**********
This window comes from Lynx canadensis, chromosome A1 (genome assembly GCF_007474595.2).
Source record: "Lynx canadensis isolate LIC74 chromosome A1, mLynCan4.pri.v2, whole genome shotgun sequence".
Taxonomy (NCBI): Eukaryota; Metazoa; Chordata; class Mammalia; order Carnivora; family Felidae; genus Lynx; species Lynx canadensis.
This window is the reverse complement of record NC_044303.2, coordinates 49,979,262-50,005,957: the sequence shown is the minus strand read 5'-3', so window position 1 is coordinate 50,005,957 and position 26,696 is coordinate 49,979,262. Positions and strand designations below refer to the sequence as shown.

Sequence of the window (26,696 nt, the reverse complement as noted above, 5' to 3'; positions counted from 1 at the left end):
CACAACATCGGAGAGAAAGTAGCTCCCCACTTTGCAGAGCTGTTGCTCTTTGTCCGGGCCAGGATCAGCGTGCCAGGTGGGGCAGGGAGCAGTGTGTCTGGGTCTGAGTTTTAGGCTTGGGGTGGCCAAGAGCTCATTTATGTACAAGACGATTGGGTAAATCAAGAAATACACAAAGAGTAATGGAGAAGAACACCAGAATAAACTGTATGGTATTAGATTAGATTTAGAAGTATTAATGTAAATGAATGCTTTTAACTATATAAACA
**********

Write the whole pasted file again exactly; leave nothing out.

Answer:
This window comes from Lynx canadensis, chromosome A1 (genome assembly GCF_007474595.2).
Source record: "Lynx canadensis isolate LIC74 chromosome A1, mLynCan4.pri.v2, whole genome shotgun sequence".
Taxonomy (NCBI): Eukaryota; Metazoa; Chordata; class Mammalia; order Carnivora; family Felidae; genus Lynx; species Lynx canadensis.
This window is the reverse complement of record NC_044303.2, coordinates 49,979,262-50,005,957: the sequence shown is the minus strand read 5'-3', so window position 1 is coordinate 50,005,957 and position 26,696 is coordinate 49,979,262. Positions and strand designations below refer to the sequence as shown.

Sequence of the window (26,696 nt, the reverse complement as noted above, 5' to 3'; positions counted from 1 at the left end):
CACAACATCGGAGAGAAAGTAGCTCCCCACTTTGCAGAGCTGTTGCTCTTTGTCCGGGCCAGGATCAGCGTGCCAGGTGGGGCAGGGAGCAGTGTGTCTGGGTCTGAGTTTTAGGCTTGGGGTGGCCAAGAGCTCATTTATGTACAAGACGATTGGGTAAATCAAGAAATACACAAAGAGTAATGGAGAAGAACACCAGAATAAACTGTATGGTATTAGATTAGATTTAGAAGTATTAATGTAAATGAATGCTTTTAACTATATAAACA